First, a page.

When you’re feeling down, it can be tempting to turn towards food for spirit upliftment. Our mood and food share an extremely intimate correlation between them.
Although many people believe that serotonin, the hormone that helps to stabilize one’s mood, sleep, and emotions, is produced in the brain, “but around 90 percent of it is produced in the gut and then transferred to our brain through neurotransmitters, resulting in mood stabilization.”
As a result, increasing our consumption of foods that promote serotonin production will significantly improve our mood. Eating enough of the right foods that improve your mood while avoiding the ones that make you feel down is the secret to balancing mood management with healthy nutrition.
Here are some foods to incorporate into your diet that will undoubtedly improve your mood;
Chocolate is rich in many mood-boosting compounds. Its sugar may improve mood since it’s a quick source of fuel for your brain. Dark chocolate stimulates the production of endorphins, the chemicals in our brain that create feelings of happiness and pleasure. Dark chocolate promotes mood control by increasing blood flow to the brain, reducing inflammation, and improving brain health.
“Furthermore, it may release a cascade of feel-good compounds, such as caffeine, theobromine, and N-acylethanolamine — a substance chemically similar to cannabinoids that has been linked to improved mood,” as per the reports. Finally, chocolate has a high hedonic rating, meaning that its pleasurable taste, texture, and smell may also promote good mood.
Omega-3 fatty acids are a category of essential fats that your body cannot produce on its own and must be obtained through your diet. “Fatty fish like salmon and albacore tuna are rich in two types of omega-3s — docosahexaenoic acid (DHA) and eicosapentaenoic acid (EPA) — that are linked to lower levels of depression,” the health expert said.
Although the evidence is mixed, one study of clinical trials found that eating omega-3s in the form of fish oil reduced depression scores. Although there’s no standard dose, most experts agree that most adults should get at least 250–500 mg of combined EPA and DHA per day.
Coffee is the most popular beverage, and it can also make the world a happier place. Caffeine in coffee prevents a naturally occurring compound called adenosine from binding to brain receptors that cause fatigue, resulting in increased alertness and attention. It also boosts the production of mood-enhancing neurotransmitters like dopamine and norepinephrine.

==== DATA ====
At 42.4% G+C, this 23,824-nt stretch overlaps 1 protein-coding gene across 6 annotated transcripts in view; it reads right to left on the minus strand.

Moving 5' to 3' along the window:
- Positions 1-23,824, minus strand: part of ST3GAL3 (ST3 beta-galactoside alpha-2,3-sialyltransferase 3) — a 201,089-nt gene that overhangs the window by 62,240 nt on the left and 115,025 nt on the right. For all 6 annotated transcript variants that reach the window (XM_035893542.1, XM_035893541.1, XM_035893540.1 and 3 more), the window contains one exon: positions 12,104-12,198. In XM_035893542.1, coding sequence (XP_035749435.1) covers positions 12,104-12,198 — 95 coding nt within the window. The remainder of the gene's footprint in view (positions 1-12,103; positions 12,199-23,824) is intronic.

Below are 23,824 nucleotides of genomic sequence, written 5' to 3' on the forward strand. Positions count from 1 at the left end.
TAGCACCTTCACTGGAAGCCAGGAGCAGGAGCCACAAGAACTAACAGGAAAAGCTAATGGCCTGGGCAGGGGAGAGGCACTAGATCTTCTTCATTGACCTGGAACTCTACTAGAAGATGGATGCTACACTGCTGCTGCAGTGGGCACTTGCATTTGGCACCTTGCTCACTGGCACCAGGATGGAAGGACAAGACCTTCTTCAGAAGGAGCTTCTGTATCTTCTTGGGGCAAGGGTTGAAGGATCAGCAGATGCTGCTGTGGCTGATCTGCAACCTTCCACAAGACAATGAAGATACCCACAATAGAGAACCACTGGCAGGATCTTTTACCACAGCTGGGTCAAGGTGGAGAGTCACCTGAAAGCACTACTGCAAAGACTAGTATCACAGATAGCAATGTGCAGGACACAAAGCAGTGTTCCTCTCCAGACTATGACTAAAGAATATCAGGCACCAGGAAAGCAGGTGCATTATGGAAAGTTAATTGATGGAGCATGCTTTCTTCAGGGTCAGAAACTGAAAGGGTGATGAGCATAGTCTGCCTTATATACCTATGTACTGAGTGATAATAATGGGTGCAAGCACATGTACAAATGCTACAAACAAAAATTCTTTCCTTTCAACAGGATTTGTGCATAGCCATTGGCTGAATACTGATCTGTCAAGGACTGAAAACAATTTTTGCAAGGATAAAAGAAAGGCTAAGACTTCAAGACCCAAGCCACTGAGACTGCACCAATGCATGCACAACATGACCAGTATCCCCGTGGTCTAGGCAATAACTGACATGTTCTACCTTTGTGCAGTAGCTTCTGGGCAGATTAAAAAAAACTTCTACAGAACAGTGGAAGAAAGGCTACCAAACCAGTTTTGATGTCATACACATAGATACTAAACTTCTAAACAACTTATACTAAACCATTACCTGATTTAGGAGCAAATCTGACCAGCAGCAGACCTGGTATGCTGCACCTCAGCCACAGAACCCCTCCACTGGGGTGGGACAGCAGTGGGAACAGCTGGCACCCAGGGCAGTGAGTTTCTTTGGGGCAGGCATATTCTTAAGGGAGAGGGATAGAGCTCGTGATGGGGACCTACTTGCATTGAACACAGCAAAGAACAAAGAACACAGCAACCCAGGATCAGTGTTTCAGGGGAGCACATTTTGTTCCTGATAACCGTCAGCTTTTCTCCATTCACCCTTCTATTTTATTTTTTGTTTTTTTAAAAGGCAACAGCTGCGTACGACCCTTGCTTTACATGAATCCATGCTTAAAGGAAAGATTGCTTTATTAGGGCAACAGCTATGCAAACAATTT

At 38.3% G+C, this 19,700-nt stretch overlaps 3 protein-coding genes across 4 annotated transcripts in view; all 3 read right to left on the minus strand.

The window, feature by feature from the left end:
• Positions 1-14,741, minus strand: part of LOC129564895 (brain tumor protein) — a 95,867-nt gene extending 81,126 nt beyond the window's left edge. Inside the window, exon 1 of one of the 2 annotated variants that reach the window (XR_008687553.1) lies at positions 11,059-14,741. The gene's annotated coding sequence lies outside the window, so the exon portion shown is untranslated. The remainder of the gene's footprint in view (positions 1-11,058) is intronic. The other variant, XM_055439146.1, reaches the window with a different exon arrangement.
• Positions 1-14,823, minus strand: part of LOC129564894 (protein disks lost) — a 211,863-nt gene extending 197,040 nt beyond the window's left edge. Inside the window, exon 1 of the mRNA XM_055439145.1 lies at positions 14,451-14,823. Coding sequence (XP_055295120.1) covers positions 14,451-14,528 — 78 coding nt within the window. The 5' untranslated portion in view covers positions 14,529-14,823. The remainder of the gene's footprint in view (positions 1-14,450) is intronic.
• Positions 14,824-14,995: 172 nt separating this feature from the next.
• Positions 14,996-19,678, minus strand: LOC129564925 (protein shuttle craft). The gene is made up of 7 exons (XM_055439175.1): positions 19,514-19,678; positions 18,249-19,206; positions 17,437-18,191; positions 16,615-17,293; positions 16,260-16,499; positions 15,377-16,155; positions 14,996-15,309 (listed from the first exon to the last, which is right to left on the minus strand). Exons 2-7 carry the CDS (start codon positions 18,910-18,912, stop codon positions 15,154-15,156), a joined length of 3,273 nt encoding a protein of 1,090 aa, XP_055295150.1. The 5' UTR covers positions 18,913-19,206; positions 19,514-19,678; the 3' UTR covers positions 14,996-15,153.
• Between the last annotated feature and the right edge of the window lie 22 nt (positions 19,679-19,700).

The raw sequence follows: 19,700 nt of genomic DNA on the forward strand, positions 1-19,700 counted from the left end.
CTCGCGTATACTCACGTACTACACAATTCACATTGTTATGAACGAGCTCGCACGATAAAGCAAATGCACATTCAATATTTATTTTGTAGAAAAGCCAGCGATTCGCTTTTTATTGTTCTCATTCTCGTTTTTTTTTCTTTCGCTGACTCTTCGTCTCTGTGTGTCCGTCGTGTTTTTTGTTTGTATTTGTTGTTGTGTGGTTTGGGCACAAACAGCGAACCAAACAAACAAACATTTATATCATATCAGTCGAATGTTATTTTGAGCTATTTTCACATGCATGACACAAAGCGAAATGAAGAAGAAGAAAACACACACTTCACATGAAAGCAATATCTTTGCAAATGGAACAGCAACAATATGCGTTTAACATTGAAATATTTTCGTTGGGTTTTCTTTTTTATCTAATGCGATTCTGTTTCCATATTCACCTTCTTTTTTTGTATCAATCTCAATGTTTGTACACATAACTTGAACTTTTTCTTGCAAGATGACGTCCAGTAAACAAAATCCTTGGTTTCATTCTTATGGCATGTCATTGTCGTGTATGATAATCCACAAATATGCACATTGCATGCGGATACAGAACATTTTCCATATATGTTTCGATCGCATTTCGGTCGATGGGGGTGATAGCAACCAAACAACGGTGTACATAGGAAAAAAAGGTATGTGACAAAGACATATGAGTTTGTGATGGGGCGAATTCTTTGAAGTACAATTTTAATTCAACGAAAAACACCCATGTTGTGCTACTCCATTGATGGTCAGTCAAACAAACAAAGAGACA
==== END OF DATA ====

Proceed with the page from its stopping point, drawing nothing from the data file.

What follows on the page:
Coffee, both caffeinated and decaffeinated, significantly improved mood as compared to a placebo beverage in a study of 72 participants, indicating that coffee contains other compounds that affect mood. Researchers attributed this boost in attitude to various phenolic compounds, such as chlorogenic acid. Still, more research is needed.
Fruit consumption has been related to lower rates of depression. Antioxidant-rich foods help to reduce inflammation linked to depression and other mood disorders. “Berries carry a wide range of antioxidants and phenolic compounds that play a vital role in combating oxidative stress — an imbalance of harmful compounds in your body. Berries are rich in disease-fighting anthocyanins, which lower the risk of depression,” according to the health expert.
Nuts and seeds
Nuts and seeds are high in plant-based proteins, healthy fats, and fiber. They are consist of tryptophan, an amino acid responsible for producing mood-boosting serotonin. Pumpkin, sesame, and sunflower seeds, as well as almonds, cashews, peanuts, and walnuts, are great sources.
Moreover, nuts and seeds are a large component of both the MIND and Mediterranean diets, which may support a healthy brain. Each of these diets promotes fresh, whole foods and limits your intake of processed items.
Fermented foods, which include kimchi, yogurt, kefir, kombucha, and sauerkraut, may improve gut health and mood. Fermentation enables live bacteria to flourish in foods, allowing them to turn sugars into alcohol and acids.
During this process, probiotics are created. These live microorganisms support the growth of healthy bacteria in your gut and may increase serotonin levels. But not all fermented foods are significant sources of probiotics, such as in the case of beer, some loaves of bread, and wine, due to cooking and filtering.
When you’re feeling down, you might crave calorie-dense, high-sugar foods like ice cream or cookies to cheer you up. While this may have a sugar rush, it is unlikely to benefit you in the long run, and it may even have negative consequences.
Instead, focus on eating whole foods that have been shown to improve your mood as well as your overall health.